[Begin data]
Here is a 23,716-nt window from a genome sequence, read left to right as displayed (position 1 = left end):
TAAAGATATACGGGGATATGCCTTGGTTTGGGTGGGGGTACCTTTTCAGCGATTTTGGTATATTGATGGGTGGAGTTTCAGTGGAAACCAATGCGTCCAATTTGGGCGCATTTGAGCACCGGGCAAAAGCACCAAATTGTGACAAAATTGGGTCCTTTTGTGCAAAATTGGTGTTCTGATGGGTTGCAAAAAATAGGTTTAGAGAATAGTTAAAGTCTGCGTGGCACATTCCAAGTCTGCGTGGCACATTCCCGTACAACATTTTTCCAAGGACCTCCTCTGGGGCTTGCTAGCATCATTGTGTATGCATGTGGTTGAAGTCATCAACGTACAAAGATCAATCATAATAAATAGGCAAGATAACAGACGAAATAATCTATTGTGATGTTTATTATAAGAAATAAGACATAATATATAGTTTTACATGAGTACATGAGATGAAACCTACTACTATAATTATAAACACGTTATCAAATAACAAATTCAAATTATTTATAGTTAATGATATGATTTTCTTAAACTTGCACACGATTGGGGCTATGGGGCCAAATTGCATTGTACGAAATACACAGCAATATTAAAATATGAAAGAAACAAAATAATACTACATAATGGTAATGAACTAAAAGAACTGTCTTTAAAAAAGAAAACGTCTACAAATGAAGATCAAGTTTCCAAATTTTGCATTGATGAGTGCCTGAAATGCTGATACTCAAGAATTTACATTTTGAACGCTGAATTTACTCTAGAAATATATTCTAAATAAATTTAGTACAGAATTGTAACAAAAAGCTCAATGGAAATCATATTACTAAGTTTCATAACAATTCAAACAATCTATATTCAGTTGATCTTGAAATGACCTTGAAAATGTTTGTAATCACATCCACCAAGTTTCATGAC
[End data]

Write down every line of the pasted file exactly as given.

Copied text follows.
Here is a 23,716-nt window from a genome sequence, read left to right as displayed (position 1 = left end):
TAAAGATATACGGGGATATGCCTTGGTTTGGGTGGGGGTACCTTTTCAGCGATTTTGGTATATTGATGGGTGGAGTTTCAGTGGAAACCAATGCGTCCAATTTGGGCGCATTTGAGCACCGGGCAAAAGCACCAAATTGTGACAAAATTGGGTCCTTTTGTGCAAAATTGGTGTTCTGATGGGTTGCAAAAAATAGGTTTAGAGAATAGTTAAAGTCTGCGTGGCACATTCCAAGTCTGCGTGGCACATTCCCGTACAACATTTTTCCAAGGACCTCCTCTGGGGCTTGCTAGCATCATTGTGTATGCATGTGGTTGAAGTCATCAACGTACAAAGATCAATCATAATAAATAGGCAAGATAACAGACGAAATAATCTATTGTGATGTTTATTATAAGAAATAAGACATAATATATAGTTTTACATGAGTACATGAGATGAAACCTACTACTATAATTATAAACACGTTATCAAATAACAAATTCAAATTATTTATAGTTAATGATATGATTTTCTTAAACTTGCACACGATTGGGGCTATGGGGCCAAATTGCATTGTACGAAATACACAGCAATATTAAAATATGAAAGAAACAAAATAATACTACATAATGGTAATGAACTAAAAGAACTGTCTTTAAAAAAGAAAACGTCTACAAATGAAGATCAAGTTTCCAAATTTTGCATTGATGAGTGCCTGAAATGCTGATACTCAAGAATTTACATTTTGAACGCTGAATTTACTCTAGAAATATATTCTAAATAAATTTAGTACAGAATTGTAACAAAAAGCTCAATGGAAATCATATTACTAAGTTTCATAACAATTCAAACAATCTATATTCAGTTGATCTTGAAATGACCTTGAAAATGTTTGTAATCACATCCACCAAGTTTCATGAC